I was – initially -  greatly impressed with this approach and at the first conference I attended, organized by the ICD in Ljubljana in 2012 and subsequent conferences in Berlin and Reykjavík I spoke at length on this principle, the way it had to be developed, taking note of reservations and suggestions for modification and improvement put forward by Brazil, already fearing manipulation of the principle.
Reservations proved to be well founded.

After the opening up by Edward Snowden, Chelsey Manning, Julian Assange and Wikileaks – which at present has an Icelander  in charge as chief editor, Kristinn Hrafnsson, a highly respected investigative journalist, a man of integrity; - after the opening up by these people of war logs and secret files showing us how blatantly regime change had been mapped out in the countries that later were to be “saved” under the pretext of the principle Responsibility to Protect. I might add that in my home country, Iceland, Wikileaks became well known in 2010, before acquiring world fame, after giving us insight into the darker side of finance transactions, partly explaining the financial crash Iceland suffered in 2008.

But returning to my argument the world´s attention was now called to carefully planned operations directed at regime change in Iraq, Syria and in no small way Lybia, which was brutally attacked by NATO forces in 2011 under the pretext of the principle of Responsibility to Protect.

Things I had taken at face value I now began to see in a more sinister light and what I now saw, but had not seen previously, was not to the benefit of the Western powers which to me appear as colonial in spirit as ever.

The anniversary of the fall of the Berlin Wall should be an occasion to ponder where we stand, where we are making progress and where we are not, what may be lacking for a new world-order to function properly and in a just manner.

More or less coinciding with the fall of the Berlin Wall the military Warsaw pact came to an end while NATO decided to live on as a military instrument of the West this time seeking new justifications for its existence. At the fiftieth anniversary of NATO in 1999 we saw a marked change in the way NATO was defining itself. Instead of stating merely that an attack on one member state equaled an attack on all, we now had a definition whereby a threat to one was said to equal a threat to all. At the same time there was increased emphasis on the world-wide mobility of NATO forces. NATO, which had been geographically confined to NATO territory, now had the whole world in sight, everywhere there were threats to be seen to western interests   NATO should be ready to intervene – as was soon to be proven in Afghanistan and Lybia.

But after 2010 the Pandora box, thanks to Wikileaks, had been opened and we had, due to the work of before mentioned whistle-bowers and news providers, right from the military intestines of the US and their NATO allies, detailed information regarding regime change in different countries and the brutal methods used.

To crown all this the providers of this information are being haunted, most recently the founder of Wikileaks, Julian Assange being charged in the US with espionage, the prosecutor demanding 175 years imprisonment.

And the crime? Providing the world media, in other words providing us, you and me, with news of war crimes committed by those the prosecutor was working for. I have understood that the editors of Washington Post and the New York Times have protested the US demand for extradition of Julian Assange from Britain, now pending. But they speak in whispers; an outcry is needed! This is not about a single individual, also of course to be taken seriously if that was the case, it is about a free press, a free world, a world not manipulated by commercial, military, imperialist interests.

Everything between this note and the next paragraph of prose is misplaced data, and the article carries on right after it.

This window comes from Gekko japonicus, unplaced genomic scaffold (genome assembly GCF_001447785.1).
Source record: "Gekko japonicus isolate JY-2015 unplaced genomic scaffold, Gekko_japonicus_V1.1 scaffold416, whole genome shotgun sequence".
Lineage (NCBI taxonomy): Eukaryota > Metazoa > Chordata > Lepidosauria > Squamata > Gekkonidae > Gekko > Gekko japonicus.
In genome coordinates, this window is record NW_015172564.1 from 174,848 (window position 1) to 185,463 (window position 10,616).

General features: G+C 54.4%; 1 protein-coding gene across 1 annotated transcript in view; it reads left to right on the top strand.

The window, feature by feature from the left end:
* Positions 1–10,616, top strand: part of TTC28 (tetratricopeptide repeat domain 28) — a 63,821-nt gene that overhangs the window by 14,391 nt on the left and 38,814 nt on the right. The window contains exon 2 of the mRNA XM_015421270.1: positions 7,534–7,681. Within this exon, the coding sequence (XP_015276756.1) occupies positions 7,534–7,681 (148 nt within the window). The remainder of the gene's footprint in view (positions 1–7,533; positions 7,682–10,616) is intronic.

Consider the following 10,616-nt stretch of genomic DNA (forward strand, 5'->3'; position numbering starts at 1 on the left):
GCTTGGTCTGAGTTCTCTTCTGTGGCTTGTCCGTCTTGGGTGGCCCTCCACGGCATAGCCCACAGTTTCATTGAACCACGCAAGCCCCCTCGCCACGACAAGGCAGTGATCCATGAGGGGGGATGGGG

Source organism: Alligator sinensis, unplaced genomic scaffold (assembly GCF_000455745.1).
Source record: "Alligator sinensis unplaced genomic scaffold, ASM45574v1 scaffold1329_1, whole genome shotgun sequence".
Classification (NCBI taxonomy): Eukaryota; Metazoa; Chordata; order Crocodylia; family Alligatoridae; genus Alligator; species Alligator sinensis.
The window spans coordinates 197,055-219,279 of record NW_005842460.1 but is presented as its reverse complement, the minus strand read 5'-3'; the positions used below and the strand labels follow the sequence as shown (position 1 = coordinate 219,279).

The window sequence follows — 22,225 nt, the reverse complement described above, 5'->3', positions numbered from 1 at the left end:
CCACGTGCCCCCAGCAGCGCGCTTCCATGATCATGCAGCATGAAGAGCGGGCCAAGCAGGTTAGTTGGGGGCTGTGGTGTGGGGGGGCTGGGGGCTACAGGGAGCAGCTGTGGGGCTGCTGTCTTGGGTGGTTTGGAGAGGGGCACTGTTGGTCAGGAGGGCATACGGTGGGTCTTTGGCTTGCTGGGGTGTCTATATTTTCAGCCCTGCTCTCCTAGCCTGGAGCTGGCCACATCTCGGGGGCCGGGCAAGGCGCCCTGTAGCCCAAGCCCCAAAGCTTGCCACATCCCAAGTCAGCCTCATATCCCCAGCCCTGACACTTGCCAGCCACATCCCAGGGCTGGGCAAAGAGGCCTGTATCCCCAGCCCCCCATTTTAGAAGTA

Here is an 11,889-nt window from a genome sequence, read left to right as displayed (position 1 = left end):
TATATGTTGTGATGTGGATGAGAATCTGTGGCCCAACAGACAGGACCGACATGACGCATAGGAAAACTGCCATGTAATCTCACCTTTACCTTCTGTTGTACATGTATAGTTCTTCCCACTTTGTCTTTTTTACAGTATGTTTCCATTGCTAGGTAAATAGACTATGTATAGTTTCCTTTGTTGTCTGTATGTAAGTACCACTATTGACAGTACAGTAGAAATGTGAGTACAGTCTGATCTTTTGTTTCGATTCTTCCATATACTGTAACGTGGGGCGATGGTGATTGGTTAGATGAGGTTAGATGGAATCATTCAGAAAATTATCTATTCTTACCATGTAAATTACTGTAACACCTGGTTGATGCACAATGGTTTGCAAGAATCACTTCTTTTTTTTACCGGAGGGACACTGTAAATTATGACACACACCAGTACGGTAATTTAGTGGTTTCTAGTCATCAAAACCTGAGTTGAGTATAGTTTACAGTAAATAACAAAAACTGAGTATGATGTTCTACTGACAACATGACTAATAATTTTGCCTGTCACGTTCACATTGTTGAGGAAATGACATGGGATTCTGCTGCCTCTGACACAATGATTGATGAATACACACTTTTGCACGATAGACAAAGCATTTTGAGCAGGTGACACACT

A point I want to raise as I come to the close of my talk is the alarming military build-up now taking place in the world, attracting surprisingly little attention.

Just over thirty years ago after massive democratic movements throughout the world against nuclear weapons, not the least in this country, Germany, the superpowers came to an agreement on halting the arms race and a pact was made on dismantling a part of the nuclear arsenals of East and West. This was revoked earlier this year and the race re-ignited. One of the two signatories to the treaties of disarmament in the late 80s, Michael Gorbatsev, warned only a few days ago, Monday this week, in an interview with the BBC, that the world was now in “colossal danger”, that is how he phrased it, of a nuclear war and that people must wake up to that danger. “All nations” and I quote him verbatim, (in an English translation) “all nations must declare that all nuclear weapons must be destroyed!”

I said I had spoken with enthusiasm about the principle of The Responsibility to Protect in the first meetings I attended in this institute. My enthusiasm for the very principles of protection of vulnerable people is still there while no longer do I have the illusions I had seven years ago and now I am more aware of the dangers that this noble principle can be misused and abused as we have seen in Syria and Libya of late.

For the principle of The Responsibility to Protect to function we must have a just and democratic world order. Here a pre-condition is a fundamental change in the UN institutional structure; we must do away with the Security Council, a remnant of 19th Century colonialism and the power constellations of the twentieth century.
In fact I am of the opinion that much more radical changes are needed in the world order. The world map must be redrawn – no less. The idea of Europe of the regions was - and still is – a good one; a way of transcending 19th and early 20 century map of Europe – opening up for the down-play of present day states, and the recognition of regions such as Scotland, Bask country, Catalonia; in fact the whole world needs a new map, to exchange the maps of the straight ruler-made borders of post and post-colonial compromise.
In such a world China would have to let go of Tibet and be further disintegrated, Russia also, not to mention the United States, fifty states there instead of one is probably the answer in a world which needs to unite under a new and different form of co-operative federalism and thus make  obsolete an order based on imperialist hegemony.
This may be in the future - you may say - but that future is needed soon if we are to survive.

 The 30th anniversary of the fall of the Berlin wall should not be an occasion for complacency but an occasion for concern.